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The guards at Nielsen Field proved to be about the most sadistic of any I encountered throughout my days as a POW. It seemed as if the more hatred these guards had for Americans the more sadistic they tended to be. I think many of them wanted to impress their fellow guards, and their way of doing this was by beating on the prisoners.

I believe I understood the Japs better than many of the other men did. . . . I could tell their temperament by the actions and expressions on their faces, and their temperament told me which ones I could trust and which ones I could not. I found that you had to use a certain amount of psychology with the Japanese guards to get along as well as possible with them because each one had a different personality. Many would not say a word to me all day long, while others quite often wanted to talk. Still others would speak only when necessary. A few would slug you if you laughed at them or attempted to speak to them unless they first asked you a question or told you to do a certain job. You could tell the more sadistic guards by the dirty smiles they’d wear on their faces. They would watch you constantly, never smiling at anyone, never engaging in conversations, and never tolerating any talking on the job. We were all glad when a character like that was transferred to different details.

As I’ve mentioned, everyone, sooner or later during our captivity, would be subjected to beatings with clubs or rifle butts. I think this was especially true at Nielsen Field. Every day while working on the airfield at least one man took a beating. It hurt to see one’s buddies being punished for no apparent reason. I know the guards would have liked to see one of us strike them back, but they always had their bayonet-fixed rifles ready to back them up.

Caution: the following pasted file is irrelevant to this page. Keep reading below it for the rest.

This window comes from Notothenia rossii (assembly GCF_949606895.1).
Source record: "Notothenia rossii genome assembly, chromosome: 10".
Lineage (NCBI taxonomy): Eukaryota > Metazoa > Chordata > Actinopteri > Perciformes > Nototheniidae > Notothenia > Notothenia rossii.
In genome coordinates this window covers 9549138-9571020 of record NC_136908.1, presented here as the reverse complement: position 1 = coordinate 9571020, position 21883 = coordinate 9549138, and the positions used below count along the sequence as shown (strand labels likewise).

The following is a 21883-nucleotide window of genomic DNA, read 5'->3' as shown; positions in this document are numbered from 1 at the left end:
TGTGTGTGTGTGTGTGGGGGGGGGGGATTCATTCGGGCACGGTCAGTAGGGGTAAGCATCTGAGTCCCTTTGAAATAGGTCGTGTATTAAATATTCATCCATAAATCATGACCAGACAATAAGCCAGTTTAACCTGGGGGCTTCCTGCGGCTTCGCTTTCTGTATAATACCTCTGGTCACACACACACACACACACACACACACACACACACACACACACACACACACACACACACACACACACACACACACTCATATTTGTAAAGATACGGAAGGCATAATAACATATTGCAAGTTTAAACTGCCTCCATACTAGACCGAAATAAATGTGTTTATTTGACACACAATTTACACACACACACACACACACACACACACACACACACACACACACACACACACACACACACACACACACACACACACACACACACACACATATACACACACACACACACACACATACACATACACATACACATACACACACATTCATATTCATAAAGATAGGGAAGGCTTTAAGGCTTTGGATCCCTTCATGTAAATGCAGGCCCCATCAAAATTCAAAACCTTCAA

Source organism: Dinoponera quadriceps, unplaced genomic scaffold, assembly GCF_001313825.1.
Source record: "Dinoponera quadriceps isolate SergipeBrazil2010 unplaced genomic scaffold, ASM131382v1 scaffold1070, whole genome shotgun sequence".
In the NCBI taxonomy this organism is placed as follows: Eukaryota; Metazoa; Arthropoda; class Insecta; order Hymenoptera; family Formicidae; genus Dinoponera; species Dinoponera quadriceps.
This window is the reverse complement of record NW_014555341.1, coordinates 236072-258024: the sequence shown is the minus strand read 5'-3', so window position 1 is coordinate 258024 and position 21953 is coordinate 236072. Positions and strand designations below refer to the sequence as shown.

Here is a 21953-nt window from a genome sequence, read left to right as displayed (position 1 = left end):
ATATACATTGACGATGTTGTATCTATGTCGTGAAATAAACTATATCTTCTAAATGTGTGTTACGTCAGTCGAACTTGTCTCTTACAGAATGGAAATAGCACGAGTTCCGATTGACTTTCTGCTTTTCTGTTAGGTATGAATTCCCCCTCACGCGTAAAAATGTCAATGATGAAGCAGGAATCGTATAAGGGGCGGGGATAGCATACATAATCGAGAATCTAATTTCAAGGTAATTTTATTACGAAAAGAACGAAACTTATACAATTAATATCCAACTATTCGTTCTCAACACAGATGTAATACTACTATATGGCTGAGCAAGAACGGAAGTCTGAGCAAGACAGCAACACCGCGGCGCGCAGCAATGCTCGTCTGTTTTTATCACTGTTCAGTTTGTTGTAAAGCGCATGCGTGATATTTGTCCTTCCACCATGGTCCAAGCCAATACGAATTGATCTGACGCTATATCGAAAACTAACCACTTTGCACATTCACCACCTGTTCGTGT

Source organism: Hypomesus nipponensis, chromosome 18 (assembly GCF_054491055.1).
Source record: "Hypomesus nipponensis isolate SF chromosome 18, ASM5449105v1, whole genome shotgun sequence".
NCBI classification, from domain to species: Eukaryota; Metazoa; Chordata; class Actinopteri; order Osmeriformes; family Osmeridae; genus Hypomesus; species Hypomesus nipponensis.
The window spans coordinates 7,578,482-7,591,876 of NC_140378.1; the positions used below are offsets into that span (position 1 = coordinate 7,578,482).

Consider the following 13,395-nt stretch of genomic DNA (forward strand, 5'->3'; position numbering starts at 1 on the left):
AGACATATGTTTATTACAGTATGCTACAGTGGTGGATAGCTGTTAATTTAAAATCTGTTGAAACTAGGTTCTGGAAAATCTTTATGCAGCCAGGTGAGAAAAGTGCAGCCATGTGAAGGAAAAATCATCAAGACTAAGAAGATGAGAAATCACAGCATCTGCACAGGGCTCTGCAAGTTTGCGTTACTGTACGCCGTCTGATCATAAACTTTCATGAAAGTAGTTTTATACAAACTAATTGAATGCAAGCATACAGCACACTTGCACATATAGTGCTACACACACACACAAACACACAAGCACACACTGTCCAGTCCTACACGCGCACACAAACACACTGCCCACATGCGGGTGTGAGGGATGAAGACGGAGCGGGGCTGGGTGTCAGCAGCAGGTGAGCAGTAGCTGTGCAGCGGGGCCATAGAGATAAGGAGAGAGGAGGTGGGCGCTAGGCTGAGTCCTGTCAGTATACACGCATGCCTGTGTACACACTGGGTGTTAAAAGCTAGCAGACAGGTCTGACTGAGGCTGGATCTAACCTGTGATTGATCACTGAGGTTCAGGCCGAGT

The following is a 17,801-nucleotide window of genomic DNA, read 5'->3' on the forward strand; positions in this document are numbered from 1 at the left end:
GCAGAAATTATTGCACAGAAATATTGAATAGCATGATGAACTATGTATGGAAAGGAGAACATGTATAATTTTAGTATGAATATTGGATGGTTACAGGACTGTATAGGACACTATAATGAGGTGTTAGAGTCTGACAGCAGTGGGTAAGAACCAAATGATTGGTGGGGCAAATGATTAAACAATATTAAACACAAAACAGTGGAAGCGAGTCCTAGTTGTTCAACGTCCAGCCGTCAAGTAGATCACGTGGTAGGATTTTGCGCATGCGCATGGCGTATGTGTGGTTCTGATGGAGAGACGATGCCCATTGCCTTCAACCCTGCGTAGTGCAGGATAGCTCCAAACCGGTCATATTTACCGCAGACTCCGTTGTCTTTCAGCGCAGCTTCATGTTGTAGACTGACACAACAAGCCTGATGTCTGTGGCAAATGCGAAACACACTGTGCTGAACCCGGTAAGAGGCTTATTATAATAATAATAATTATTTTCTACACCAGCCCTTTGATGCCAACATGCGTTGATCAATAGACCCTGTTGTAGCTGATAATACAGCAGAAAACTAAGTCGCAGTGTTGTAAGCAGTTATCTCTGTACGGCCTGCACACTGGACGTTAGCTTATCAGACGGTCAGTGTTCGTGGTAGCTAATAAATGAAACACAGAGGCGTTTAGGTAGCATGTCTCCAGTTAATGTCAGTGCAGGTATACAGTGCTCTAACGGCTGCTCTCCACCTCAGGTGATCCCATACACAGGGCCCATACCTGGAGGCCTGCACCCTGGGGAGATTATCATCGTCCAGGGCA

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          . . . the guards would walk through the shacks at night and pick out a certain man saying that he didn’t work hard enough that day and slug the hell out of him with either their fists or rifle butts, or both. I think this practice centered on several particularly mean, sadistic guards who had some special reason for punishing Americans; possibly as a means of exploiting their own superiority. During the night, if a man was seen by a guard taking a few puffs on a cigarette because he couldn’t sleep or even while he went to the benjo [toilet], he would be escorted or dragged to the guard house where he’d be tortured. Usually, this torture took the form of having bamboo strips tied to the prisoner’s arms and legs, and then leaving the prisoner tied this way in an awkward and uncomfortable position for the next several hours. 

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          The men were losing weight at a rapid rate due to the unbalanced and insufficient diet.  Everyone walked around the camp looking like skeletons. Damn near every man had ulcers on his legs and abrasions on his skin that became ugly, festered sores; there were no medicines to help. Some of the men walked, or rather limped, with bent over bodies and unsteady gaits. Still others would start breathing heavily just from walking.  Several of the men, including me, experienced difficulty breathing from the pleurisy that had developed in the jungles of Palawan. This pleurisy resurfaced when working in the mud and water, even when working in the cookhouse; the coughing never stopped. All of these men, who were once physically able to endure almost any reasonable treatment, were now pitiful specimens ready to collapse. They were all, however, enduring the hard work and cruel treatment in an effort just to stay alive.